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    When a Veteran starts considering whether or not to file a VA Disability Claim, there are a lot of questions that he or she tends to ask. Over the last 10 years, the following are the 14 most common basic questions I am asked about ...
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  • Can a 100 percent Disabled Veteran Work and Earn an Income?

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    You’ve just been rated 100% disabled by the Veterans Affairs. After the excitement of finally having the rating you deserve wears off, you start asking questions. One of the first questions that you might ask is this: It’s a legitimate question – rare is the Veteran that finds themselves sitting on the couch eating bon-bons … Continue reading

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100% SC P&T Mental going to college


Please pardon the length of my post, but I am looking for feedback.  I haven’t been on the board for awhile, and already miss the critique that Carlie and Stretch would have offered.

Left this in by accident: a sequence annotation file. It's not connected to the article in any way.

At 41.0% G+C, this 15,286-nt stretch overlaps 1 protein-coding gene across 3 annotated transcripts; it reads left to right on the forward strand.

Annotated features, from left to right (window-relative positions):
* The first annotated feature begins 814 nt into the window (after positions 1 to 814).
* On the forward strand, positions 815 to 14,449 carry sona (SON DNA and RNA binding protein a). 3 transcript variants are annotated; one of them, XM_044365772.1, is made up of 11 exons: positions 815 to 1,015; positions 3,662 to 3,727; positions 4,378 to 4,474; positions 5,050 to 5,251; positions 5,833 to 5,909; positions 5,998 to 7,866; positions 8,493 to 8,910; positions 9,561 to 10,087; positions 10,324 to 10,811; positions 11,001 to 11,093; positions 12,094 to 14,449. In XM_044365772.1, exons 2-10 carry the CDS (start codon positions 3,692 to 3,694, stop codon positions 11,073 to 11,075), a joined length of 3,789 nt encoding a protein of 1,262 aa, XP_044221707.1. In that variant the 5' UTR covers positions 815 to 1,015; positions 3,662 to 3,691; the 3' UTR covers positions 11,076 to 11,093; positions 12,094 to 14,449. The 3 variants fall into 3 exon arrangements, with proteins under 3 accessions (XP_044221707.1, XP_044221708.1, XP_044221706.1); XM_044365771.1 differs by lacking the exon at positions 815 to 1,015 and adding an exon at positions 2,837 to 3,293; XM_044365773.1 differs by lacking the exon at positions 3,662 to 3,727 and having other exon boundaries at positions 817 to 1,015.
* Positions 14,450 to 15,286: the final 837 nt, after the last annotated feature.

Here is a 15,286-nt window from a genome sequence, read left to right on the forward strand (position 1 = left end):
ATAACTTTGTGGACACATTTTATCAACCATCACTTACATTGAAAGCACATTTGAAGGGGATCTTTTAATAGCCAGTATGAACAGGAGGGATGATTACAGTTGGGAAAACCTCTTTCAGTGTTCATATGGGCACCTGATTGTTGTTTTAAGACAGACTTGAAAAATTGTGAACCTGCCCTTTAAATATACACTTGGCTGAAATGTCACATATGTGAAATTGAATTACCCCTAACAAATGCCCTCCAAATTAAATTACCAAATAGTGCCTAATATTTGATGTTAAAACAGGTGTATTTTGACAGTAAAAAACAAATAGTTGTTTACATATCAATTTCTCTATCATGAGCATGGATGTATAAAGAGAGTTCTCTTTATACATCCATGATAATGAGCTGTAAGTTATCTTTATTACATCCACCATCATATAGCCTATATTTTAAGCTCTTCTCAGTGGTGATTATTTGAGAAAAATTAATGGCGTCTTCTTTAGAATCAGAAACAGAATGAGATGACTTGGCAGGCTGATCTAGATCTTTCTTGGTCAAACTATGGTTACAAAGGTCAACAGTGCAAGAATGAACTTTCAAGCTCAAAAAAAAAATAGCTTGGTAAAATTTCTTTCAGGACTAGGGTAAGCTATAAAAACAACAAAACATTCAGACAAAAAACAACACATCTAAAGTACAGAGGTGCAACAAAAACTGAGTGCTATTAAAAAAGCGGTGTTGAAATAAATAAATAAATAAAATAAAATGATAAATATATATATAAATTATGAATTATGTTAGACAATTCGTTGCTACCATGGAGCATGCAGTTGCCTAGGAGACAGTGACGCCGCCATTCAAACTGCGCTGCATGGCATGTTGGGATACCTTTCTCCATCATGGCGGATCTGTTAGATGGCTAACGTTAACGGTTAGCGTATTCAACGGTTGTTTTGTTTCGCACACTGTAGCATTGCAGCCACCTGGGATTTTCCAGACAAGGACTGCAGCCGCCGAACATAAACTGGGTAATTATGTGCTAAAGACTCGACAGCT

I am 100% service-connected Permanent and Total for Bipolar Disorder.  I was awarded 100% in October 2009, backdated to September 2007.  Initially, I was in the VA system from 1994 to mid-1997, before they finally successfully diagnosed me as having a Bipolar Disorder.  I responded to medication treatment well for seven years (during which time I used the Vocational Rehabilitation and Employment (VR&E) program to obtain two computer-related degrees, until the medication stopped working overnight.  My Bipolar Disorder came back worse than ever, and nothing tried by VA and private psychiatrists worked in the least bit.  Finally after 2007, in which I missed half the year being hospitalized time and again, I listened to my psychiatrists telling me I was disabled and resigned.  After 8 years of failed attempts at controlling my Bipolar Disorder, the VA has finally given me the Veterans Choice program allowing me to see a psychiatrists and psychologists specializing in Bipolar Disorder.